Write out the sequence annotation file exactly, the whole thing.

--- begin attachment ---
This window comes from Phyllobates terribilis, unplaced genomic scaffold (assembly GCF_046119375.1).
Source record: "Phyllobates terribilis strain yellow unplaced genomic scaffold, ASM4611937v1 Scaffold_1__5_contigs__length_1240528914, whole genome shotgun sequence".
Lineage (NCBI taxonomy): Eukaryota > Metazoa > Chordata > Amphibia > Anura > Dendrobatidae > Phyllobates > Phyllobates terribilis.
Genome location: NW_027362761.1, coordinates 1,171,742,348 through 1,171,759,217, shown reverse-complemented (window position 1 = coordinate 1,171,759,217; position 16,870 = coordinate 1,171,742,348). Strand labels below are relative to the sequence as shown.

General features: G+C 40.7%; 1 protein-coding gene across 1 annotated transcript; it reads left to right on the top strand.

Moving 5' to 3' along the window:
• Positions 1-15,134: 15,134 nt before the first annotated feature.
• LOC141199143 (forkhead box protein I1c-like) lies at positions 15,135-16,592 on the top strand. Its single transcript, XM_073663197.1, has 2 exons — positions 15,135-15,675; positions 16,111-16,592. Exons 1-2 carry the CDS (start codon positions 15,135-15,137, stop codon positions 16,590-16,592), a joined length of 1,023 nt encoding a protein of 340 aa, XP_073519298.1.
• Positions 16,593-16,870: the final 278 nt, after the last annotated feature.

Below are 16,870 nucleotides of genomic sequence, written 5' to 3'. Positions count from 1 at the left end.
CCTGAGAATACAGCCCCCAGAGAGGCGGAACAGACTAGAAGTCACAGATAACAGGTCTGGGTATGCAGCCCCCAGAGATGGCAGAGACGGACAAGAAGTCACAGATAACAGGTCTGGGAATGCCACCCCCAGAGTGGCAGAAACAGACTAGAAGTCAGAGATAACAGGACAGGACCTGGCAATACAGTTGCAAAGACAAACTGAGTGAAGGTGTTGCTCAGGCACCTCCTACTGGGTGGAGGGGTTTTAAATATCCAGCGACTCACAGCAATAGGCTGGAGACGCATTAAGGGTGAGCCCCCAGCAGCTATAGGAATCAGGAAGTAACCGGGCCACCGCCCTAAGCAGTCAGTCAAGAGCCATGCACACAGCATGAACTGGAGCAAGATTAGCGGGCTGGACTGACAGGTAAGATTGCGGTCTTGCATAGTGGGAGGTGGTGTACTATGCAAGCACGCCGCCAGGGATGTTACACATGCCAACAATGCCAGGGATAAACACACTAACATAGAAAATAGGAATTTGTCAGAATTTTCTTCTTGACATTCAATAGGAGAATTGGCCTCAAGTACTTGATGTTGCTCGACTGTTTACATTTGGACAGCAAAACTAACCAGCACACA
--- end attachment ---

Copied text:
This window comes from Phyllobates terribilis, unplaced genomic scaffold (assembly GCF_046119375.1).
Source record: "Phyllobates terribilis strain yellow unplaced genomic scaffold, ASM4611937v1 Scaffold_1__5_contigs__length_1240528914, whole genome shotgun sequence".
Lineage (NCBI taxonomy): Eukaryota > Metazoa > Chordata > Amphibia > Anura > Dendrobatidae > Phyllobates > Phyllobates terribilis.
Genome location: NW_027362761.1, coordinates 1,171,742,348 through 1,171,759,217, shown reverse-complemented (window position 1 = coordinate 1,171,759,217; position 16,870 = coordinate 1,171,742,348). Strand labels below are relative to the sequence as shown.

General features: G+C 40.7%; 1 protein-coding gene across 1 annotated transcript; it reads left to right on the top strand.

Moving 5' to 3' along the window:
• Positions 1-15,134: 15,134 nt before the first annotated feature.
• LOC141199143 (forkhead box protein I1c-like) lies at positions 15,135-16,592 on the top strand. Its single transcript, XM_073663197.1, has 2 exons — positions 15,135-15,675; positions 16,111-16,592. Exons 1-2 carry the CDS (start codon positions 15,135-15,137, stop codon positions 16,590-16,592), a joined length of 1,023 nt encoding a protein of 340 aa, XP_073519298.1.
• Positions 16,593-16,870: the final 278 nt, after the last annotated feature.

Below are 16,870 nucleotides of genomic sequence, written 5' to 3'. Positions count from 1 at the left end.
CCTGAGAATACAGCCCCCAGAGAGGCGGAACAGACTAGAAGTCACAGATAACAGGTCTGGGTATGCAGCCCCCAGAGATGGCAGAGACGGACAAGAAGTCACAGATAACAGGTCTGGGAATGCCACCCCCAGAGTGGCAGAAACAGACTAGAAGTCAGAGATAACAGGACAGGACCTGGCAATACAGTTGCAAAGACAAACTGAGTGAAGGTGTTGCTCAGGCACCTCCTACTGGGTGGAGGGGTTTTAAATATCCAGCGACTCACAGCAATAGGCTGGAGACGCATTAAGGGTGAGCCCCCAGCAGCTATAGGAATCAGGAAGTAACCGGGCCACCGCCCTAAGCAGTCAGTCAAGAGCCATGCACACAGCATGAACTGGAGCAAGATTAGCGGGCTGGACTGACAGGTAAGATTGCGGTCTTGCATAGTGGGAGGTGGTGTACTATGCAAGCACGCCGCCAGGGATGTTACACATGCCAACAATGCCAGGGATAAACACACTAACATAGAAAATAGGAATTTGTCAGAATTTTCTTCTTGACATTCAATAGGAGAATTGGCCTCAAGTACTTGATGTTGCTCGACTGTTTACATTTGGACAGCAAAACTAACCAGCACACA